Prior to the 2020 election, NCAI released the Native Vote Report, a Native Vote Candidates Profile, and a Native Vote Election Day plan. Native Vote produced a voter guide with the help of the left-of-center Nonprofit VOTE explicitly outlining how Native Vote coordinators can remain “nonpartisan.” The guide also advised on how to host candidate forums, conduct voter registration, and run operations on Election Day. The far-left activist group Radicalize the Vote lists NCAI as one of its coalition partners and links visitors to the Native Vote Tool Kit.  
One week before the 2020 election, NCAI sponsored an event with the left-of-center IllumiNative and the Phoenix Indian Center which gave out “voter kits” containing t-shirts, masks, gloves, wipes, and Indian Center brochures in an effort to encourage voter turnout.
Native Vote’s website directed voters to use the left-of-center Election Protection Coalition’s “crisis line” on Election Day to report problems at polls, asking individuals to report incidents of voting irregularities to the left-of-center Lawyers Committee for Civil Rights Under Law, the left-leaning American Civil Liberties Union (ACLU), and the Civil Rights Division of the Department of Justice (DOJ). The site also hosts a video discussion on Native American voters uploaded by the left-of-center W.K. Kellogg Foundation.
In October 2020, Native Vote hosted a screening of “All In – The Fight for Democracy,” a documentary about alleged voter suppression. The left-of-center Four Directions and the Native American Rights Fund (NARF) also sponsored the event.
On May 28, 2020, Native Vote hosted the Taking Action in 2020 Rally to emphasize the importance of the 2020 U.S. Census and 2020 election. The event featured speeches by NCAI president Fawn Sharp and then-U.S. Representative Deb Haaland (D-NM); prerecorded remarks from U.S. Representative Markwayne Mullin (R-OK); and representatives from the Native American Rights Fund (NARF), Four Directions, and the Center for Native American Youth. In her remarks, then-Rep. Haaland advocated against “terrible voting laws,” including a North Dakota law requiring tribal members to provide a street address for voting.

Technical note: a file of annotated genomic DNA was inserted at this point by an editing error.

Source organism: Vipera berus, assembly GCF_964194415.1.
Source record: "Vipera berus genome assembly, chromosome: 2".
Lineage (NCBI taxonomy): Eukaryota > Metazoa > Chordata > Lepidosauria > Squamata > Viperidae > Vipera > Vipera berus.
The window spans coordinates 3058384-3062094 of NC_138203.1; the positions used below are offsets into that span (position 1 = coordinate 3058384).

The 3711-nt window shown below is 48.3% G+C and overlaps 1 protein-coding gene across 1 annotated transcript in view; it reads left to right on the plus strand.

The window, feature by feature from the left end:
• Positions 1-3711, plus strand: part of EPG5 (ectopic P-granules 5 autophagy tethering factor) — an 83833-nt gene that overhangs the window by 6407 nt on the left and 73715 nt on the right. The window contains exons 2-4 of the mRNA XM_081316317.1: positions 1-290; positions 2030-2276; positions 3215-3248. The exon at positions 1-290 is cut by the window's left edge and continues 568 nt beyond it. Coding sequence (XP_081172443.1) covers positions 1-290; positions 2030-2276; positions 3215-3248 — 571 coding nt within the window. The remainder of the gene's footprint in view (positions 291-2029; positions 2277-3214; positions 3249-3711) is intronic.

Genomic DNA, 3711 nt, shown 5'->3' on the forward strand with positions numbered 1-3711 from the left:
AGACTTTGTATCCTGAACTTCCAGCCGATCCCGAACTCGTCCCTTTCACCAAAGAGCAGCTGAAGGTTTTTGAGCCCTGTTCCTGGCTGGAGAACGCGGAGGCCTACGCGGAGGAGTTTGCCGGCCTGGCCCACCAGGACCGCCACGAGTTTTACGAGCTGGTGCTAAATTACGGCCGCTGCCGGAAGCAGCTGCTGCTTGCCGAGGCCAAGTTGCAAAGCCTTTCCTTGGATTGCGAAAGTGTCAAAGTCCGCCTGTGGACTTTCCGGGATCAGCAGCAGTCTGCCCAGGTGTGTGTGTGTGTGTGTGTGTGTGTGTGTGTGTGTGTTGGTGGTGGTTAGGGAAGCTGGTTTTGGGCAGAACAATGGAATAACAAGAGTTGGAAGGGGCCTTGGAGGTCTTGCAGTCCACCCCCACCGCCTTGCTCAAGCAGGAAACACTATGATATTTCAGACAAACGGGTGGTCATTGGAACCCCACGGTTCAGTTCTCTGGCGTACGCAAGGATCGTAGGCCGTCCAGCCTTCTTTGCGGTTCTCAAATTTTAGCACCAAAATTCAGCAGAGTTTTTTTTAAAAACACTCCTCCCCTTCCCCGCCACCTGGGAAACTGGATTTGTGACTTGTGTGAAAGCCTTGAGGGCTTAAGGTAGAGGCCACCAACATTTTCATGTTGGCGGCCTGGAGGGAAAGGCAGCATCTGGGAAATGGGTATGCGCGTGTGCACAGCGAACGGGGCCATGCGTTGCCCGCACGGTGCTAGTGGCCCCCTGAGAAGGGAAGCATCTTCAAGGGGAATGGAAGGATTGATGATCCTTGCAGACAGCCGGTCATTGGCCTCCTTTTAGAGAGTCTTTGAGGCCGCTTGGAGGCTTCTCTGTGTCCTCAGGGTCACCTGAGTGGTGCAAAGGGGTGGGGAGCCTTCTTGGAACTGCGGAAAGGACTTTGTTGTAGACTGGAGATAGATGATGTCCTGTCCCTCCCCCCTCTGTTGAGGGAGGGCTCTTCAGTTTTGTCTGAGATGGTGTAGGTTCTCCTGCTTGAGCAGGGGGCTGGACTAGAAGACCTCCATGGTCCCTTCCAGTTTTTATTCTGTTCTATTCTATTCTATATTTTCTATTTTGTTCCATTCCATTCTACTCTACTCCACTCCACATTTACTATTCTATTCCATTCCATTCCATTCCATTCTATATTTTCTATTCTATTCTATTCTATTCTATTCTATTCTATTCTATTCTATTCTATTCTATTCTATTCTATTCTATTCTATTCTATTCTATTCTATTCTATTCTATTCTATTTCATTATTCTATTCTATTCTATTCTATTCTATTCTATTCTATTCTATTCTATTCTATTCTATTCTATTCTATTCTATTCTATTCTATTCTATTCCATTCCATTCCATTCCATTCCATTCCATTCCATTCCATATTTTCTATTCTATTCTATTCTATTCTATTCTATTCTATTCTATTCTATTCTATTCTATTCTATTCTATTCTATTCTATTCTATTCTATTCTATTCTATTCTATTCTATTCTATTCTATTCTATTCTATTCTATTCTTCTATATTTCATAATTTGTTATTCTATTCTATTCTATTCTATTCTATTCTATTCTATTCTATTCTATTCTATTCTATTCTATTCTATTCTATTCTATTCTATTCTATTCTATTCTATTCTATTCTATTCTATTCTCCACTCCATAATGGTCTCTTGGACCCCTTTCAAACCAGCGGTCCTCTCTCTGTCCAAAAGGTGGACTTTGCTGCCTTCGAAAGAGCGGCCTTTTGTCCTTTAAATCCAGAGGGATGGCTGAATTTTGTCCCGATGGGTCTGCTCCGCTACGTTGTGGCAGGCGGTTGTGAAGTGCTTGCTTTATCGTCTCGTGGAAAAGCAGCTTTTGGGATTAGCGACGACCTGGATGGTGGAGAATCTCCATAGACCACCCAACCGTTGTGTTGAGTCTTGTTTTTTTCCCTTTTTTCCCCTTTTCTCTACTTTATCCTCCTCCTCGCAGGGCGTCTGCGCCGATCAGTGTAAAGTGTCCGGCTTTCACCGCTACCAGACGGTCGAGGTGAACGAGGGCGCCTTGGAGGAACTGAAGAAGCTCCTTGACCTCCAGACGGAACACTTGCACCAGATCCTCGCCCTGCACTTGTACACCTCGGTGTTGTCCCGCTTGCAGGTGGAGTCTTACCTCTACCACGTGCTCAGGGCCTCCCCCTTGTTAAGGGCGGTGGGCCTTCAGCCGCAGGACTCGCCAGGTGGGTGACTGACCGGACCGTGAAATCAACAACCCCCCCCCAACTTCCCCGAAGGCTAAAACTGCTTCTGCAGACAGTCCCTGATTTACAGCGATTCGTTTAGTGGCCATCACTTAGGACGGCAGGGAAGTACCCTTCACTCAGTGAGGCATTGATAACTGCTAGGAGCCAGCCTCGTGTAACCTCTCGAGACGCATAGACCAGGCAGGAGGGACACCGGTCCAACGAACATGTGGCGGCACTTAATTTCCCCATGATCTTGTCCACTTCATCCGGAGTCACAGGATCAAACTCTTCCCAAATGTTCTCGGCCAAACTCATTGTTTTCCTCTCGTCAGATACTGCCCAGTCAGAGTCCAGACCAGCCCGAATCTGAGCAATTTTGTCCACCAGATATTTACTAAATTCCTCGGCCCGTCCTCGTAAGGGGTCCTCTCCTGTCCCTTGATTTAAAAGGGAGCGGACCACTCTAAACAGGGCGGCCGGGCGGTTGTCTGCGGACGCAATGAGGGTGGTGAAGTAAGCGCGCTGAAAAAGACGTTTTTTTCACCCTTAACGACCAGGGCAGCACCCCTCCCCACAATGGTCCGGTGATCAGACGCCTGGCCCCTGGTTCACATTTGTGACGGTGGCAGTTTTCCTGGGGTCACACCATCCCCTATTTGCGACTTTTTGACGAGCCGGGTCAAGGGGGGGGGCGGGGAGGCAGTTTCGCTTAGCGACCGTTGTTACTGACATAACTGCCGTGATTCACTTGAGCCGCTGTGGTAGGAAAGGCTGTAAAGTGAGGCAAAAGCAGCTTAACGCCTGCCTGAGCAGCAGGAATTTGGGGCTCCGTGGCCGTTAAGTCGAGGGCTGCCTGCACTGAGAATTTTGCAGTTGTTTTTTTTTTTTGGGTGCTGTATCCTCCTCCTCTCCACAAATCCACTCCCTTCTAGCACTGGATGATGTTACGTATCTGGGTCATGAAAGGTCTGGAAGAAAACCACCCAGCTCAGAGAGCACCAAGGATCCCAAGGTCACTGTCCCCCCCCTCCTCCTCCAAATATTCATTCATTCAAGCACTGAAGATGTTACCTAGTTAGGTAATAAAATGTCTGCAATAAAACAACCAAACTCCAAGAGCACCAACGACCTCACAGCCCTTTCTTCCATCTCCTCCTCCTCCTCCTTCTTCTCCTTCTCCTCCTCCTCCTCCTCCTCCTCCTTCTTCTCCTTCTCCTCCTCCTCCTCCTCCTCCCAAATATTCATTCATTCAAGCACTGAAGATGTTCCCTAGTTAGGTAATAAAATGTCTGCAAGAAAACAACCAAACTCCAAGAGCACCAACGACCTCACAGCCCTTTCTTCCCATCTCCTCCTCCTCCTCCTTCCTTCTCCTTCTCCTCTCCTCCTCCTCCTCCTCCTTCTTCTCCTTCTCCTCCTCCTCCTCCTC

As a part of the same webinar, former Honor the Earth director and Native American affairs advisor to far-left U.S. Senator Bernie Sanders (I-VT) Tara Houska claimed that American systems “have a foundation in genocide and slavery.   
Native Vote played an active role in the 2020 U.S. Census. NCAI’s civic engagement team used Native Vote and Indian Country Counts for its Taking Action in 2020 campaign.
In 2010, NCAI ran a similar Census outreach campaign, working alongside the Leadership Conference on Civil and Human Rights (LCCHR), the National Council of La Raza, and the Asian American Justice Center (AAJC).
Native Vote has received millions of dollars of funding from NCAI since 2016. In 2019, NCAI reported expenses of $1,674,927, including $234,587 in grants, to programs which included the Native Vote designation. In 2018, NCAI reported expenses of $2,506,656 on projects that included the Native Vote name in their descriptions. NCAI recorded $1,104,768 of expenses related to Native Vote in 2017, and $2,718,627 of expenses on projects which included “Native Vote” in 2016.
In 2018, UnidosUS (formerly known as the National Council of La Raza) issued a grant of $92,042 to NCAI. The environmentalist grantmaking organization the Agua Fund supports many of NCAI’s Native Vote initiatives.